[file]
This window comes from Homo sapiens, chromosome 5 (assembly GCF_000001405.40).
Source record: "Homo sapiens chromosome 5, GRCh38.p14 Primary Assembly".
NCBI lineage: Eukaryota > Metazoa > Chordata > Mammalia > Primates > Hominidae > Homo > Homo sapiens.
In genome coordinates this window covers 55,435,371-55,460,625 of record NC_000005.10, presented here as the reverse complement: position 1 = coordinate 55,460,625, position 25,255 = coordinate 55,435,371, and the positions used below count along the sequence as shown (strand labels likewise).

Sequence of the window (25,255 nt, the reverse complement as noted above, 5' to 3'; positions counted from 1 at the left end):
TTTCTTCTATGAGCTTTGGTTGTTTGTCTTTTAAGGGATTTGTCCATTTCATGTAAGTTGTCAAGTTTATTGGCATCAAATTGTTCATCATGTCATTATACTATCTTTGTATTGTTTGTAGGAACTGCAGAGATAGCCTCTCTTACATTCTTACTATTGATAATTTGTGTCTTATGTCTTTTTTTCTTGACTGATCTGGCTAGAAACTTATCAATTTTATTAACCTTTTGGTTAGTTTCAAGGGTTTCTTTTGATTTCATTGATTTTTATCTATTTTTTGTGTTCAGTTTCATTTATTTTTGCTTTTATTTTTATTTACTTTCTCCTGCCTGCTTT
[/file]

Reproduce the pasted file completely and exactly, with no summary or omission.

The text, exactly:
This window comes from Homo sapiens, chromosome 5 (assembly GCF_000001405.40).
Source record: "Homo sapiens chromosome 5, GRCh38.p14 Primary Assembly".
NCBI lineage: Eukaryota > Metazoa > Chordata > Mammalia > Primates > Hominidae > Homo > Homo sapiens.
In genome coordinates this window covers 55,435,371-55,460,625 of record NC_000005.10, presented here as the reverse complement: position 1 = coordinate 55,460,625, position 25,255 = coordinate 55,435,371, and the positions used below count along the sequence as shown (strand labels likewise).

Sequence of the window (25,255 nt, the reverse complement as noted above, 5' to 3'; positions counted from 1 at the left end):
TTTCTTCTATGAGCTTTGGTTGTTTGTCTTTTAAGGGATTTGTCCATTTCATGTAAGTTGTCAAGTTTATTGGCATCAAATTGTTCATCATGTCATTATACTATCTTTGTATTGTTTGTAGGAACTGCAGAGATAGCCTCTCTTACATTCTTACTATTGATAATTTGTGTCTTATGTCTTTTTTTCTTGACTGATCTGGCTAGAAACTTATCAATTTTATTAACCTTTTGGTTAGTTTCAAGGGTTTCTTTTGATTTCATTGATTTTTATCTATTTTTTGTGTTCAGTTTCATTTATTTTTGCTTTTATTTTTATTTACTTTCTCCTGCCTGCTTT